Written By: Leila Djansi
Directed By: Leila Djansi
Produced By: Mabel Germain
Starring: Joselyn Dumas, John Dumelo, Jon Germain, Beverly Afaglo, Irene Asante, Maame Dufie Boateng, Kofi Adjorlolo and Gifty Temeng
Just before we start, a word of advice for the players out there, both male and female. You’d probably find a line or two in this movie to help you with your next catch. Thank me later. *wink*
A Northern Affair tells the story of a doctor (John Dumelo) in a remote northern village who gets an unexpected female replacement (Joselyn Dumas) as his nurse. He isn’t too excited about this development and meets the Nurse with some level of hostility. Eventually, the expected happens and the two start a relationship which will be threatened by their pasts.
The first thing I noticed (of-course after seeing a man stuck in nowhere turn down every single doctor’s dream) was the use of complete silence in most parts of the movie. If my calculations are correct, in a movie that runs for almost 2 hours, I only noticed the use of soundtracks in nothing more than 20 mins. Thankfully, that included the important scenes or it would have been very awkward. Now, while I don’t have an issue with this, as long as it’s used well, which it was in A Northern Affair, I think I should advice our film makers not to make this a new “thing” to be used for every kind of movie. The best use of silence I have noticed is when the film maker wants the viewers absolute concentration on the characters and almost nothing else in the movie. If not, you might just have the most boring movies on your hands.
What made the silence work for A Northern Affair was the interesting story and the cast. John Dumelo played the character of the solitary Dr. Manuel Quagraine well and it was very believable. I could relate with his pains and I understood why he was initially non receptive towards
Its no news that John Dumelo and Joselyn Dumas are almost a perfect match whenever they are put together onscreen. On this occasion, what made the better chemistry between both of them was the dialogue and the memorable one liners. They flowed smoothly and looked like a dream couple.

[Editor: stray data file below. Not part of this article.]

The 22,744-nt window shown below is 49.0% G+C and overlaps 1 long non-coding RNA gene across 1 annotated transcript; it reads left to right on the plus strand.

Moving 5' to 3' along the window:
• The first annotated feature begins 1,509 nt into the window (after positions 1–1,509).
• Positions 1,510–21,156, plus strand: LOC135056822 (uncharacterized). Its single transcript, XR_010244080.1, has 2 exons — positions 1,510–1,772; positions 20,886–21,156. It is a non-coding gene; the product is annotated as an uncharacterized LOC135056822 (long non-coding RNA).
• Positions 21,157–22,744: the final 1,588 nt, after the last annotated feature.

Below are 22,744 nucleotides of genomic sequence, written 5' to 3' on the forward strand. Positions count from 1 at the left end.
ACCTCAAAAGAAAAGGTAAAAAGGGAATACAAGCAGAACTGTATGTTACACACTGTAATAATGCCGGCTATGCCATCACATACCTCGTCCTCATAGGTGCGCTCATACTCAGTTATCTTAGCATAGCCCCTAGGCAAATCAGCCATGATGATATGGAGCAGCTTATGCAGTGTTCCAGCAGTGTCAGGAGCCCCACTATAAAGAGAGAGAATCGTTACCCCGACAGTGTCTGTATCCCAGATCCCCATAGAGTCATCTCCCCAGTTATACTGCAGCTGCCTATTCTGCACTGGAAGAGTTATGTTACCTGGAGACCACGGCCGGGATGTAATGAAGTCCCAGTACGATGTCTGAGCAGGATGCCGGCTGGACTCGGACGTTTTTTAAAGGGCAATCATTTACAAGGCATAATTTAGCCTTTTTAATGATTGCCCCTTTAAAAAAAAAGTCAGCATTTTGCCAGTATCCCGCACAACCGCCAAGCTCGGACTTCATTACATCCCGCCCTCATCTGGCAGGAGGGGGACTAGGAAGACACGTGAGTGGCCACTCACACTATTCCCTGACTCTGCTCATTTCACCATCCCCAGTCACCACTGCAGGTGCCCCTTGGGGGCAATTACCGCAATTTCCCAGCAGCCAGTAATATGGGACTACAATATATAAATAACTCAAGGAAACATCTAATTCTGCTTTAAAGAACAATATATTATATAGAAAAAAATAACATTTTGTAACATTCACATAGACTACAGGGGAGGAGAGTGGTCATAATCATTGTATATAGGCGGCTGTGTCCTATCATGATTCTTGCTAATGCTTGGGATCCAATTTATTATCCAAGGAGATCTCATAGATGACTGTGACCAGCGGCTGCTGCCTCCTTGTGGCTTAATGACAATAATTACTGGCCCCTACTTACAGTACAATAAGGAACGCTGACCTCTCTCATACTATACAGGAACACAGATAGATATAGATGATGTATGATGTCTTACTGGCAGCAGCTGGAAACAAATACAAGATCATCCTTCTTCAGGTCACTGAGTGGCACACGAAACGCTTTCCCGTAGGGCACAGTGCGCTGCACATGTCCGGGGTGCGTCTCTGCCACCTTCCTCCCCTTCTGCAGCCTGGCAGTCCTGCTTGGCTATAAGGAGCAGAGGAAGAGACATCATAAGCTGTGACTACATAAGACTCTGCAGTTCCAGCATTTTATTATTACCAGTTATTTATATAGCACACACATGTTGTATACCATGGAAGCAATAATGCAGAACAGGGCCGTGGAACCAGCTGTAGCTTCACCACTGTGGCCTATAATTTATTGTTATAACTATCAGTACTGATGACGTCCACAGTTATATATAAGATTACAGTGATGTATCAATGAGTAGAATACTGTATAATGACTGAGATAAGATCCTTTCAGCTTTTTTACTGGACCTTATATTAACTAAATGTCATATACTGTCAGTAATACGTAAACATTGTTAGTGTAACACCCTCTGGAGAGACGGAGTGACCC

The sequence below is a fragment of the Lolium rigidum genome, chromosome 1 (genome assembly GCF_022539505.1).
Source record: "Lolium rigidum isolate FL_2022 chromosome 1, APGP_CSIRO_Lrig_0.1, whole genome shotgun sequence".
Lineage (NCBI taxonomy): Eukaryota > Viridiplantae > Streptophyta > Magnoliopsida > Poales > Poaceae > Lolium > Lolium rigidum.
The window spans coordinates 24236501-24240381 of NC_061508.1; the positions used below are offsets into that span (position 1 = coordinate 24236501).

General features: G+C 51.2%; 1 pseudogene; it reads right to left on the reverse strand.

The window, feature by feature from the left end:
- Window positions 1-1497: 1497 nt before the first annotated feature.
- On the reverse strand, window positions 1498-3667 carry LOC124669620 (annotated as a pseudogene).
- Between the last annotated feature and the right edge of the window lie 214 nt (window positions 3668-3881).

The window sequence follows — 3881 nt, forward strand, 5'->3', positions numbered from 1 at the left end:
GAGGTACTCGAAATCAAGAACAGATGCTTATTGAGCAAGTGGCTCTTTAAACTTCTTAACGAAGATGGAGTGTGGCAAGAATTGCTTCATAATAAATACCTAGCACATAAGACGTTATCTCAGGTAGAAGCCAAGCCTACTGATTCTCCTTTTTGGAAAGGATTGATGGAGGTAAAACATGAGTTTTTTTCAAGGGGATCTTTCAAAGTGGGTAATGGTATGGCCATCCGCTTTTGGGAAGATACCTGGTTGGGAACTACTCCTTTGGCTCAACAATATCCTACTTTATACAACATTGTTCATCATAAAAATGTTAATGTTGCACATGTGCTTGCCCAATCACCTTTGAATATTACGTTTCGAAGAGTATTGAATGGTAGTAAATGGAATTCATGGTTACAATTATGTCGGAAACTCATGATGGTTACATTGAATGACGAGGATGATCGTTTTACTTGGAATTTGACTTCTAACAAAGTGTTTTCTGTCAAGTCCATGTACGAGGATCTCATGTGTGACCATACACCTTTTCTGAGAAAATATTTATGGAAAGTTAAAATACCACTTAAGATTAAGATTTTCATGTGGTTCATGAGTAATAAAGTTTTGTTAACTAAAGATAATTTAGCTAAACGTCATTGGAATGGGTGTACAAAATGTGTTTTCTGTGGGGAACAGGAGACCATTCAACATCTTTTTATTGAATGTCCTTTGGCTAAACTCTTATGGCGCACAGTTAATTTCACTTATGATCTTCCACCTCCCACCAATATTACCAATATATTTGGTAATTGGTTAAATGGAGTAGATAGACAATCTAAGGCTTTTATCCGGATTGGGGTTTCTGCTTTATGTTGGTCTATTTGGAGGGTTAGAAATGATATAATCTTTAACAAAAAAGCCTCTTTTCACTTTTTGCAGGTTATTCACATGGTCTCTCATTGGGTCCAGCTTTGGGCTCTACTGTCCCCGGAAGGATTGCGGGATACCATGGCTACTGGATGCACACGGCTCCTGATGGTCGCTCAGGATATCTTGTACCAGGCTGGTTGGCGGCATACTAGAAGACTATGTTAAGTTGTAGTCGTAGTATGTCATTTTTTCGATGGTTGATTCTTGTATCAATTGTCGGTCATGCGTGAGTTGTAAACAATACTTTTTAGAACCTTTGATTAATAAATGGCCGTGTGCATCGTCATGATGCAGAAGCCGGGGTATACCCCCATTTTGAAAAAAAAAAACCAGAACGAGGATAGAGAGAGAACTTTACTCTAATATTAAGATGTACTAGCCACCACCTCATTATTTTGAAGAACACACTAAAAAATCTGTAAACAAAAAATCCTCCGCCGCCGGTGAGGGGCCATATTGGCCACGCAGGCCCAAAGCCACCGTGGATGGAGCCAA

Not every act in the movie was on point though. Jon Germain’s Mark in a bid to be the arrogant antagonist in the movie ended up being too stiff and secondly, I will act like I didn’t see the “crier” in the scene where Manuel lost a patient.
Leila Djansi did a good job writing a story we are familiar with but with its own moments and twists. The first 40 minutes of the movie followed a trend which was obvious and expected. Then the movie took a sudden but “anticipated” turn soon after with a few twists that made the story interesting. Emphasis on anticipated because I would have been disappointed if it was the straight love story we have seen a thousand times.
Leila’s directing was okay and like I said earlier, even with the dominating silence, the choice of scenes where music were used were well thought out. Examples are a sex scene(that would have been really awkward without music) and a scene where Dumelo and Dumas are driving in a car and background music is used like it was playing over a radio and a few others. The movie had some noticeable flaws which could have been avoided; Like Dumelo blaming bad network reception he had on his phone on rain-clouds when the rays from the sun were burning Dumas’s skin from behind. The lightening in a room with a lantern was obviously too bright and should have been better set up by the Director Of Photography. And lastly but most annoyingly, every time someone had to be hit, the actors suddenly had rubber hands and gave the most ridiculous slaps.
In the end, I would recommend A Northern Affair for anyone interested in seeing a movie with a romantic drama with a loved one. You might get bored a few times with the silence, but would definitely enjoy the movie if you are patient. A Northern Affair gets a Soda & Hotdog from us here at S&P HQ.
The movie is available on IrokoTV.
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